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Porn Star Conner Habib Wants To Know: Why Do You Hate Porn Stars So Much?

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Furry gay porn star Conner Habib — who is also an author, lecturer, and sex workers’ rights advocate, thank you very much — recently wrote a personal column entitled, “What I Want To Know Is Why You Hate Porn Stars.”

He correctly points out that porn gets blamed as the cause for sex trafficking, sexual abuse, domestic violence, misogyny, ruining children’s innocence, destroying relationships, spreading AIDS, and other societal ills.

He attributes our culture’s sanctimonious anti-porn attitudes to debunked studies linking porn to aggression and addiction, and a general atmosphere of sex-phobic slut-shaming that makes childhood sex education and honest discussions about sex, sexism, and sexual violence near impossible.

porn-star-connor-habib-wants-to-know-why-you-hate-porn-stars-so-much-1After doing a Google news search for “porn,” he shares the overwhelmingly negative results:

Former Wheaton College Professor Gets 3.5 Years for Child Porn

Oscar Pistorius Surfed Porn Websites Before Fatally Shooting Model Girlfriend Dead: Report

An Incredible, Disgusting Scroll of Real-Time Porn Searches (NSFW)

East Pennsboro Area Middle School Teacher Charged in Child Porn Probe Is on Unpaid Leave, School Administrator Says

Intruder Caught Watching Porn

The Cardinals Are Very Embarrassed by Carlos Martinez’s Wall of Porn

Businessmen Who Earned £130k Hiring PORN STARS for Sex Parties Faces NINE Months in Jail

A Revenge Porn Bill May Be Coming to New York State

MBE Pianist: I Didn’t Molest Pupils, Just Watched Gay Porn

He also talks about how “food porn,” “wedding porn,” and “science porn” (that is, images and videos showing amazing cuisine, wedding preparations, and scientific discoveries) are all “considered [a] celebration of style and culture,” whereas porn on its own gets reviled as gross, dirty, and immoral.

Lastly, he points out that thousands of people have been discriminated against for being in porn:

I asked friends in porn, What about you? Things seem fine in your life. Then they’d tell me a story about a job they lost or a family member who stopped speaking to them. They told me about charities that wouldn’t accept their money. One of them told me about a bank that wouldn’t hold her earnings. There were people who had been threatened, had public appearances canceled, had been insulted and shamed.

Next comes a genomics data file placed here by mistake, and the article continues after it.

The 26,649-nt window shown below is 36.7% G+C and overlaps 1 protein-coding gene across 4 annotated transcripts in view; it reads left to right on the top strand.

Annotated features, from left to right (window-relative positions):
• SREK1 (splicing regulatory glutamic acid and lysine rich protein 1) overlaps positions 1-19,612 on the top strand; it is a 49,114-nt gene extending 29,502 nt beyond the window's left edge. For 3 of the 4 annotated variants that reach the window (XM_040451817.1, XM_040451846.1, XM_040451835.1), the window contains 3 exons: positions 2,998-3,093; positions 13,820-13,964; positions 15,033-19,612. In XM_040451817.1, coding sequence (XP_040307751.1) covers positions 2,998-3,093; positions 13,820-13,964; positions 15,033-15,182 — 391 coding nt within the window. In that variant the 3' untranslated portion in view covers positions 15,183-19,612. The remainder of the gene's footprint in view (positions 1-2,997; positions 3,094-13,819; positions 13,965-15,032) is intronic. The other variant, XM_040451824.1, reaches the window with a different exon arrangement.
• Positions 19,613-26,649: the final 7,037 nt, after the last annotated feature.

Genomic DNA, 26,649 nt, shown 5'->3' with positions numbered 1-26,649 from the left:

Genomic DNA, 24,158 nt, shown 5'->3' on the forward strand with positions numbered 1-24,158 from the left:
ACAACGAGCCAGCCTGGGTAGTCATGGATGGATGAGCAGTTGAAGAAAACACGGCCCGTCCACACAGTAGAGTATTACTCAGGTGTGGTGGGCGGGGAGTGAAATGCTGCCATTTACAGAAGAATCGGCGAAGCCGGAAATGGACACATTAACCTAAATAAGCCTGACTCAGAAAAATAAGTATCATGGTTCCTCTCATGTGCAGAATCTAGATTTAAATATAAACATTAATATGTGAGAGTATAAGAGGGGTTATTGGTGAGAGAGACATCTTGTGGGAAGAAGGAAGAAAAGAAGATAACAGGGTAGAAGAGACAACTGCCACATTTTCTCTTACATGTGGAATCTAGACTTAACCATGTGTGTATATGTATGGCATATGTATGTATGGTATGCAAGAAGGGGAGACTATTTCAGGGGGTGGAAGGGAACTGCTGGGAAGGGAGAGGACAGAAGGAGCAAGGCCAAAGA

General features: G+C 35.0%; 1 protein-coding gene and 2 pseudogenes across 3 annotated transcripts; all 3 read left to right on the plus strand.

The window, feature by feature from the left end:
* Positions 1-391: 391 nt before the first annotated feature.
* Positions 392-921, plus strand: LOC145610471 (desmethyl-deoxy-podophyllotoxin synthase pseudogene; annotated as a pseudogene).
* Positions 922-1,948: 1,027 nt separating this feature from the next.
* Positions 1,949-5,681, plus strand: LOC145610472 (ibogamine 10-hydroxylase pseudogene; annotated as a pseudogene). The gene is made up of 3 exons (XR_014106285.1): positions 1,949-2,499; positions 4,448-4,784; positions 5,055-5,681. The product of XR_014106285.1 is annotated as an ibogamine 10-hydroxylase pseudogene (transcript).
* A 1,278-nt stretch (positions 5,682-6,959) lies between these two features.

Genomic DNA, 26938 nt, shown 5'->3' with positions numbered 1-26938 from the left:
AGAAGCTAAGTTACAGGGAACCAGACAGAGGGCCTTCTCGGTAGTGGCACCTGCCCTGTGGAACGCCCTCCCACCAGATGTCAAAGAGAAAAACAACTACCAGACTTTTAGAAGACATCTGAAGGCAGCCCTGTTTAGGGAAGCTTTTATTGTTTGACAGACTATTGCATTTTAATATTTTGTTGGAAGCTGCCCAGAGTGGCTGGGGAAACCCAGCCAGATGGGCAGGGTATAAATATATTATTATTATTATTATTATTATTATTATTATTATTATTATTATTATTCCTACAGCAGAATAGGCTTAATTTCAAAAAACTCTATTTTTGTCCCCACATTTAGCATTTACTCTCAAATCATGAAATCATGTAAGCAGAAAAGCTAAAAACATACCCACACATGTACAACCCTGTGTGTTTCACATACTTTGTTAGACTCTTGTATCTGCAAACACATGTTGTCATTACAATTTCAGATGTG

I started to make a list, but realized… it would have not dozens but tens of thousands—perhaps hundreds of thousands—of names… of people who have been discriminated against because they decided to have sex so that others could watch and enjoy it.

The irony of all this is that a majority of people regularly watch porn. You might even recall the 2009 study that had to cancel itself after researchers couldn’t find a single guy who had never watched porn before. So if everyone’s watching it, why does everyone act like they’re morally superior to those who produce it?

Having regularly written about porn stars, the most popular stories are always about the industry’s salacious details: the rare HIV-outbreaks, porn star criminals, drug overdoses, suicides, addictions, and dramatic public feuds — sensational, yes, but they all double as insiduous forms of slut-shaming.

Meanwhile, you rarely hear about gay porn personalities like Habib, Chip Tanner, and Colby Keller who are actively contributing to art and conversations on gender equity and economic oppression. A common response when you do see articles about socially and artistically engaged porn stars is “Haha, OMG. What an idiot. You should shut up and stick to sucking dicks.”

Our culture has inured us to seeing porn stars as anything other than dumb sluts, nevermind that the earliest gay pornographers were the first to challenge anti-gay censorship laws and provide positive images of gay people.

As gay people have gained greater societal integration into the “legitimate” conservative institutions of marriage and the military, our attitudes have gotten increasingly conservative too, scorning those who dare embody our very real and universal desires for orgasms and human connection, and cutting ourselves off from our own sex drives and transgressive personal fantasies.

(Previously published on March 31, 2015)